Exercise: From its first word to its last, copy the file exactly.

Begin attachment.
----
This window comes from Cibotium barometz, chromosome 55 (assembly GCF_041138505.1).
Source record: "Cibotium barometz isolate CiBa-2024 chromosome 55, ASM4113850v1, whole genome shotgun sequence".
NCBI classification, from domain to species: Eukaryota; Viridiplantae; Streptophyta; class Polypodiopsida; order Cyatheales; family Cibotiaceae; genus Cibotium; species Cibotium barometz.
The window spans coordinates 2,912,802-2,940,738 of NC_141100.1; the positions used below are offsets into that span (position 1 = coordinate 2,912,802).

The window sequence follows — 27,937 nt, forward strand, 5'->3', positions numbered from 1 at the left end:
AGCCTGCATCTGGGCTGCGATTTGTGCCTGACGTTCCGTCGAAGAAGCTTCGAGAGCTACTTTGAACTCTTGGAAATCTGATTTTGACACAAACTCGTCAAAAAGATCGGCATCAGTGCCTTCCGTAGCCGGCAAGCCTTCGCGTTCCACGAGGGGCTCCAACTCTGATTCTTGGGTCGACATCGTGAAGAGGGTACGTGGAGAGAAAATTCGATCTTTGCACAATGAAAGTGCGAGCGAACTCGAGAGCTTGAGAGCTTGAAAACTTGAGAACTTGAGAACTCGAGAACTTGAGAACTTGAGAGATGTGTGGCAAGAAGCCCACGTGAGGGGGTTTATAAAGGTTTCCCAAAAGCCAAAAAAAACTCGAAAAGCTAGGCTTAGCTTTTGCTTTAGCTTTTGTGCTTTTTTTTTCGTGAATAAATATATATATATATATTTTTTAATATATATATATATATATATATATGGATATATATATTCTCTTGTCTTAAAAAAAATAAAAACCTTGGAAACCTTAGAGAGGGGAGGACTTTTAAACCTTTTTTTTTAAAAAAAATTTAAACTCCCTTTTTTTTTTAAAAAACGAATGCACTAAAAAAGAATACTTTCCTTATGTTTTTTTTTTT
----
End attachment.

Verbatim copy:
This window comes from Cibotium barometz, chromosome 55 (assembly GCF_041138505.1).
Source record: "Cibotium barometz isolate CiBa-2024 chromosome 55, ASM4113850v1, whole genome shotgun sequence".
NCBI classification, from domain to species: Eukaryota; Viridiplantae; Streptophyta; class Polypodiopsida; order Cyatheales; family Cibotiaceae; genus Cibotium; species Cibotium barometz.
The window spans coordinates 2,912,802-2,940,738 of NC_141100.1; the positions used below are offsets into that span (position 1 = coordinate 2,912,802).

The window sequence follows — 27,937 nt, forward strand, 5'->3', positions numbered from 1 at the left end:
AGCCTGCATCTGGGCTGCGATTTGTGCCTGACGTTCCGTCGAAGAAGCTTCGAGAGCTACTTTGAACTCTTGGAAATCTGATTTTGACACAAACTCGTCAAAAAGATCGGCATCAGTGCCTTCCGTAGCCGGCAAGCCTTCGCGTTCCACGAGGGGCTCCAACTCTGATTCTTGGGTCGACATCGTGAAGAGGGTACGTGGAGAGAAAATTCGATCTTTGCACAATGAAAGTGCGAGCGAACTCGAGAGCTTGAGAGCTTGAAAACTTGAGAACTTGAGAACTCGAGAACTTGAGAACTTGAGAGATGTGTGGCAAGAAGCCCACGTGAGGGGGTTTATAAAGGTTTCCCAAAAGCCAAAAAAAACTCGAAAAGCTAGGCTTAGCTTTTGCTTTAGCTTTTGTGCTTTTTTTTTCGTGAATAAATATATATATATATATTTTTTAATATATATATATATATATATATATGGATATATATATTCTCTTGTCTTAAAAAAAATAAAAACCTTGGAAACCTTAGAGAGGGGAGGACTTTTAAACCTTTTTTTTTAAAAAAAATTTAAACTCCCTTTTTTTTTTAAAAAACGAATGCACTAAAAAAGAATACTTTCCTTATGTTTTTTTTTTT